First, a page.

context: A bearish stock market increases equity-pledged loan default risks. When price reaches the risk-tolerance redline, investors have to sell equity collateral to avoid more losses, creating a vicious spiral that leads to further stock price decline. Financial policymakers have been mobilising resources to save the market. Long-term consequences of these emergency responses, however, remain uncertain.
The current capital market arrangement is pretty depressing, says Li Yang 李扬 Chinese Academy of Social Science researcher. He argues China’s capital market is still tangential to the national economy, with several outstanding issues
- capital market has a low correlation to economic fundamentals
- capital market does not provide risk management mechanism; it becomes a source of risk
- participants focus more on fundraising and less on value investments
- the original intent of building capital markets was to improve corporate governance through corporatisation, but many listed companies’ governance structures are chaotic and worse than non-listed firms
- developing capital markets should improve investment structures and raise direct financing ratio, but they don’t contribute much to de-leveraging
Capital markets are associated with too many political functions, adds Li. Achieving political goals should not be incumbent on capital markets, as they are not all-powerful. The only thing that capital markets can do is improve resource allocation efficiency, and making them a political tool will distort this function. But now capital markets have even become a vehicle for poverty alleviation.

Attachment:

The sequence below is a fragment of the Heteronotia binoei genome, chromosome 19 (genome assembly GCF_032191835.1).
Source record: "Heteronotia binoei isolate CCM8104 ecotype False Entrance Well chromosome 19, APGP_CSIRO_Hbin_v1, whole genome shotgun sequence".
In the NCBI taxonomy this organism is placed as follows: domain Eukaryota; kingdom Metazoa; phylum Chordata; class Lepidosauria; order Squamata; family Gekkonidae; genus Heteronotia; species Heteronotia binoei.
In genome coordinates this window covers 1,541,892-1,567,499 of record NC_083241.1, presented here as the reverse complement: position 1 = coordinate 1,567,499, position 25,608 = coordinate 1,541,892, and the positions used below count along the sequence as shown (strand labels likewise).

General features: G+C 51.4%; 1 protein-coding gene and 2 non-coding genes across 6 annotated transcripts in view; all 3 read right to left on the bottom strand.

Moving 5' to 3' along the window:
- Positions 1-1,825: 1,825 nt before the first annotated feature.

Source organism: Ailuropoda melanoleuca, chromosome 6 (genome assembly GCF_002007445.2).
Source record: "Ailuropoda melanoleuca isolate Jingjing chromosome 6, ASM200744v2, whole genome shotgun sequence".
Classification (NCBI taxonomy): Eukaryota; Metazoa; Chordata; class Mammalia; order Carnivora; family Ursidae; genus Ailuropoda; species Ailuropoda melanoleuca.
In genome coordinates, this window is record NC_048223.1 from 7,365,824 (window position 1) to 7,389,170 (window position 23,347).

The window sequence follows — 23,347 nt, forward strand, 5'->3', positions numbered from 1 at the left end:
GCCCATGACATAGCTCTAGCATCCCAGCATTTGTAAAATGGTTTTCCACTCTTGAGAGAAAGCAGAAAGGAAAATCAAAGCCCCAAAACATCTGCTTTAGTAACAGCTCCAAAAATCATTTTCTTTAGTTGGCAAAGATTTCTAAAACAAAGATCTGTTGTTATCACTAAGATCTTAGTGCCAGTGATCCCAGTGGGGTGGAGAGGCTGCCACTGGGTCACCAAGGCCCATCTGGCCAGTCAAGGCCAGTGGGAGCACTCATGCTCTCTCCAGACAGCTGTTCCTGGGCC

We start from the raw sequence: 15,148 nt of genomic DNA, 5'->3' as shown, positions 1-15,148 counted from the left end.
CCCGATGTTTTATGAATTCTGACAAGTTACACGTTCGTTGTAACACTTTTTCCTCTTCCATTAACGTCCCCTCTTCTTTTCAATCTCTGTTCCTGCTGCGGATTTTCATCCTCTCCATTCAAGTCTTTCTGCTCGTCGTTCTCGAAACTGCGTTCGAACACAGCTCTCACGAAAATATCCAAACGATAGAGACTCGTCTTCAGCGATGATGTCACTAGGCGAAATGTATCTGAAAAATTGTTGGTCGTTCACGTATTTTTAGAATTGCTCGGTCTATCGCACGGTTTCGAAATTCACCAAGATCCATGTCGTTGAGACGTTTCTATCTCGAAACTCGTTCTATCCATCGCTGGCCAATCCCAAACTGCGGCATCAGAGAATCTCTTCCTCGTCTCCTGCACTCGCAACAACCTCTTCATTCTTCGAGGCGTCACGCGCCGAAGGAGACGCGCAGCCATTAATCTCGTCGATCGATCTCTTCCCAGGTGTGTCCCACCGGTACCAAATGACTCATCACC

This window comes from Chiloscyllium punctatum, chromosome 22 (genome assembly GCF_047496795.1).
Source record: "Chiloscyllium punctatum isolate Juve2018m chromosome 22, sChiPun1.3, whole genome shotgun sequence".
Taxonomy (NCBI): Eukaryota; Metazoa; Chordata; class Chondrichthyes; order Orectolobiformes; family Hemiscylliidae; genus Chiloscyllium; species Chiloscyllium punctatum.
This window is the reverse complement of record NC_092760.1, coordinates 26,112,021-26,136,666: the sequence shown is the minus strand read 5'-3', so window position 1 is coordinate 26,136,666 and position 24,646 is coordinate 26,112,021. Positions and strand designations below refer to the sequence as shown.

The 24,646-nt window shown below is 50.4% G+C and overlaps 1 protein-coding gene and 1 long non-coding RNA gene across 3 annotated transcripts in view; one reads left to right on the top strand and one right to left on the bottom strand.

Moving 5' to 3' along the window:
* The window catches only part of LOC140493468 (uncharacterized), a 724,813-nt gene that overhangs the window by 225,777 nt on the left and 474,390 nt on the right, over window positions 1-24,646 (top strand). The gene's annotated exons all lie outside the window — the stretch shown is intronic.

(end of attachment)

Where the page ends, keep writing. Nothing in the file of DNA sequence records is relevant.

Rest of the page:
Using political logic to develop capital markets could easily fall into the trap where regulators over-emphasise stock price, financing volume, transaction, and total market volume. These indicators are implicitly or explicitly treated as convenient indicators for market performance, overlooking micro-level issues, says Li.
Capital markets become a casino for speculative money, as they cannot reflect either economic fundamentals or company operations—capital markets should be a financing channel in themselves, but now they require external support to sustain operation, adds Li.